Whilst buying a lottery ticket is an example of purchasing positive skewness (albeit also an irrational chance of a big return) lets not completely dismiss this phenomenon as an insane purchase as there are many positive skew purchases everyone makes that have an expected negative return…and it can be summed up in one word…insurance. Whether it be car insurance, life insurance, or any other, the expected return in the long run is negative but we still pay for it. In financial markets, the purchase of a put option (which may be an insurance contract on a poor performing market) is very expensive and is typically priced in favour of the seller and not the buyer…why?…because of the cost of positive skewness that the put option (or insurance) can bring to your investment portfolio (or circumstances). Positive skewness is a cost and that cost is applied to high volatile stocks and therefore contributes to their lower returns.

So whilst I don’t dispute the key empirical results…that low volatility stocks outperform highly volatile stocks (and this is common across many markets)…there is a deeper message to this discussion. It is, whilst volatility is a good measure of risk (and probably the best measure we have, particularly for liquid assets), it does not explain all of an asset’s risk. The stock market is not normally distributed and its volatility only tells part of the story. In fact, this is a significant factor to why the world got in trouble from the financial engineers that mispriced CDOs which ultimately led to the collapse of Lehman Brothers and others. The stock market is negatively skewed…that is not desirable; plus the stock market has many large positive and negative returns (which relates to the volatility of volatility and is called kurtosis)…that is also not desirable. The key message is that these higher moments, skewness and kurtosis, should be ignored at your peril when considering investment risk.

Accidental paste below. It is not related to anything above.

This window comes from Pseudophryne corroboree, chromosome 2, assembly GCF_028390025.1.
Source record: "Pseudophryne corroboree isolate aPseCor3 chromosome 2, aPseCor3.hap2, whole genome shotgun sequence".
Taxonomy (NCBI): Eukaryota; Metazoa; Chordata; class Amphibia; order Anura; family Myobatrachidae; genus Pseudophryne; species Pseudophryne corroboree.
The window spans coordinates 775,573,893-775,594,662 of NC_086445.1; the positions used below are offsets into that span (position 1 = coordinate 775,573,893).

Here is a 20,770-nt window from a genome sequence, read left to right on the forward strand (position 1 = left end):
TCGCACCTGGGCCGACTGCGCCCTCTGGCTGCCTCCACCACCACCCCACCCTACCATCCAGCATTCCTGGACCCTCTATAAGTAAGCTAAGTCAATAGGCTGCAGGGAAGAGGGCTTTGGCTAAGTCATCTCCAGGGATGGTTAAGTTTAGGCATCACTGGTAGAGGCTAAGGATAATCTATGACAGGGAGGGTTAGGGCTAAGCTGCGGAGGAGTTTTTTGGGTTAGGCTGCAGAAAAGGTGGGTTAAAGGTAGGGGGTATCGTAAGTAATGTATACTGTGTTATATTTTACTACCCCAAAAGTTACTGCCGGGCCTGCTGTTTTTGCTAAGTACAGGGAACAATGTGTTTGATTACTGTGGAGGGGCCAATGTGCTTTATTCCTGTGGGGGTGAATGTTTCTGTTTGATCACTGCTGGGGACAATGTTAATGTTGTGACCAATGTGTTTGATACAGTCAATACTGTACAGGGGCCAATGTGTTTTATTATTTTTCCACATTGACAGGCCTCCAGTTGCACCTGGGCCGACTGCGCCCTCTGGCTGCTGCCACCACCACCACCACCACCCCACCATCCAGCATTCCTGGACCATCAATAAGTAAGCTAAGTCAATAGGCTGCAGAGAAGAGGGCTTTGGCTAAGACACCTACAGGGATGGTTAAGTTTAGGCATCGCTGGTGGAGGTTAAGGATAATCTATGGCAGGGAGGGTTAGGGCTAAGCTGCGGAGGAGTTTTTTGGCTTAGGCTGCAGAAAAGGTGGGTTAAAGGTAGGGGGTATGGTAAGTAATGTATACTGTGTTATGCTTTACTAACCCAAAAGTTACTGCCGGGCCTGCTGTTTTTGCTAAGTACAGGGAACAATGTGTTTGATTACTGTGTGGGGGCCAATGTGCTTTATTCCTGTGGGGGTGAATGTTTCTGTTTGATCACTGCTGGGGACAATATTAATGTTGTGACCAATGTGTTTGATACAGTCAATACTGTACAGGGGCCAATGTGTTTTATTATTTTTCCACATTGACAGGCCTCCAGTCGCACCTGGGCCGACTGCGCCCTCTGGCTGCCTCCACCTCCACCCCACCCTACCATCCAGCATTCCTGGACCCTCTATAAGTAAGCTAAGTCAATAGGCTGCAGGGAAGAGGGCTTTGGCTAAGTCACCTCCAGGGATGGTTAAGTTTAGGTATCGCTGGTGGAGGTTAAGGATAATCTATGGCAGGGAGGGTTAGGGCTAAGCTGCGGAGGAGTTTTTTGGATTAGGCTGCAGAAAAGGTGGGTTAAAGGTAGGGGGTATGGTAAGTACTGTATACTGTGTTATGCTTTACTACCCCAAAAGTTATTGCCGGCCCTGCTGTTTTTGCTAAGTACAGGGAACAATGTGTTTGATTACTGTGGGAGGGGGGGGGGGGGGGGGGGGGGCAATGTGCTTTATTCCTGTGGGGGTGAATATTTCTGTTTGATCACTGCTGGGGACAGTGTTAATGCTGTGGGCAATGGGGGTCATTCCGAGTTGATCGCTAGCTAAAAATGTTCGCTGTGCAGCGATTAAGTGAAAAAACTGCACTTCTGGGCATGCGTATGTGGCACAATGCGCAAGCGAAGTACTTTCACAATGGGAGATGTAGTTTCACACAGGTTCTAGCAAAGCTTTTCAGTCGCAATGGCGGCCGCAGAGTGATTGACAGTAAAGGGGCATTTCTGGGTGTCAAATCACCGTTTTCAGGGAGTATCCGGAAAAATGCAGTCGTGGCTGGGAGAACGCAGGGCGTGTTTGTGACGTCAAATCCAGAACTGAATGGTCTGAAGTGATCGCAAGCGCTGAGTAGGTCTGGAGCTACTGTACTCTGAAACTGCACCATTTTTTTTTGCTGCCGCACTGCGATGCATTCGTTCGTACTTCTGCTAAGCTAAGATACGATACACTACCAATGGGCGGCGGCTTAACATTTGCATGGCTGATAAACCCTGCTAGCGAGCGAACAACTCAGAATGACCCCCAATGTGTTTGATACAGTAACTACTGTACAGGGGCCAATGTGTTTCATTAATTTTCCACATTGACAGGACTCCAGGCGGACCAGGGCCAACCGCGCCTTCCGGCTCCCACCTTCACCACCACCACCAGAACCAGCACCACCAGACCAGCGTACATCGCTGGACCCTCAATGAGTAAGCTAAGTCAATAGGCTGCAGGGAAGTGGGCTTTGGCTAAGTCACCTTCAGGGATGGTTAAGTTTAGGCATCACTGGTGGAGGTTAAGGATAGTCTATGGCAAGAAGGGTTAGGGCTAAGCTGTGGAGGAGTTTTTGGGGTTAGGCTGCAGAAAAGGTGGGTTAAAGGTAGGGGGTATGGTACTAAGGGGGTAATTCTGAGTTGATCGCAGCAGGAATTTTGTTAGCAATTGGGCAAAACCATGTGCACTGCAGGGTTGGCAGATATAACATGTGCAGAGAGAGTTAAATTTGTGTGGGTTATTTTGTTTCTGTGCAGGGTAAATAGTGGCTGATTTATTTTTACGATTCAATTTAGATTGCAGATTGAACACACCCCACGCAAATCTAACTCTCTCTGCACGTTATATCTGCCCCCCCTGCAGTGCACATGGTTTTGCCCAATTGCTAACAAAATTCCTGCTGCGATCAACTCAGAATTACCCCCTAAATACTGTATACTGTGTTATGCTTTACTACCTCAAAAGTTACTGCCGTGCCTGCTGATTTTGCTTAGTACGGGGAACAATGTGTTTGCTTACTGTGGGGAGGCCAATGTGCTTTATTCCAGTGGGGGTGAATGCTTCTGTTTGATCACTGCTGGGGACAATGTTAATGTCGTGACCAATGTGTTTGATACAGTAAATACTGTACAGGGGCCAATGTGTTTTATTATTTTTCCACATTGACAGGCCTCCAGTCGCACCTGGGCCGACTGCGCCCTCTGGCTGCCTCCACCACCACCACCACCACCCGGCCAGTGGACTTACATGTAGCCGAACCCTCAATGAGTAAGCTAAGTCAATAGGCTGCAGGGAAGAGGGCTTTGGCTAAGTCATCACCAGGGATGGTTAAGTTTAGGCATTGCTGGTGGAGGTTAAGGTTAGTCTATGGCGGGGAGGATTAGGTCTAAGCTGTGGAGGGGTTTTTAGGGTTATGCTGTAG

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2 comments

  1. Aaron

    Michael
    Isn’t the simple response that the MPT does not consider any higher moments than volatility. Thus a stock with low volatility and low price looks like an anomaly when in practice these often have bad skews and kurtosis and so should have a low price.

    1. michael

      Sometimes although not necessarily in the instance of high vol stocks…they have positive skewness which is good and should come at a cost but high kurtosis which is bad…so does that mean they should be priced high…yes for skewness and no for kurtosis…but the empirical evidence suggests they are priced too highly.

      Whilst I agree with your general point i guess I was putting in the context of the low vol anomaly which has had some pretty strong mis-pricing explanations but the “risk” explanation was dismissed. I don’t believe that the third moment completely explains the low vol anomaly for stocks…just some of it. Whilst I mentioned that Ryan Taliaferro believes it is a pure mis-pricing due to fund manager active risk avoidance I also didn’t mention in the post that forty years ago Fischer Black suggested leverage constraints and/or leverage aversion force investors to purchase high beta stocks as a substitute for chasing high returns and this forced high beta/high vol stock prices up. So there are a few reasons, all relatively logical, and I’m sure the reasons are a combination of all.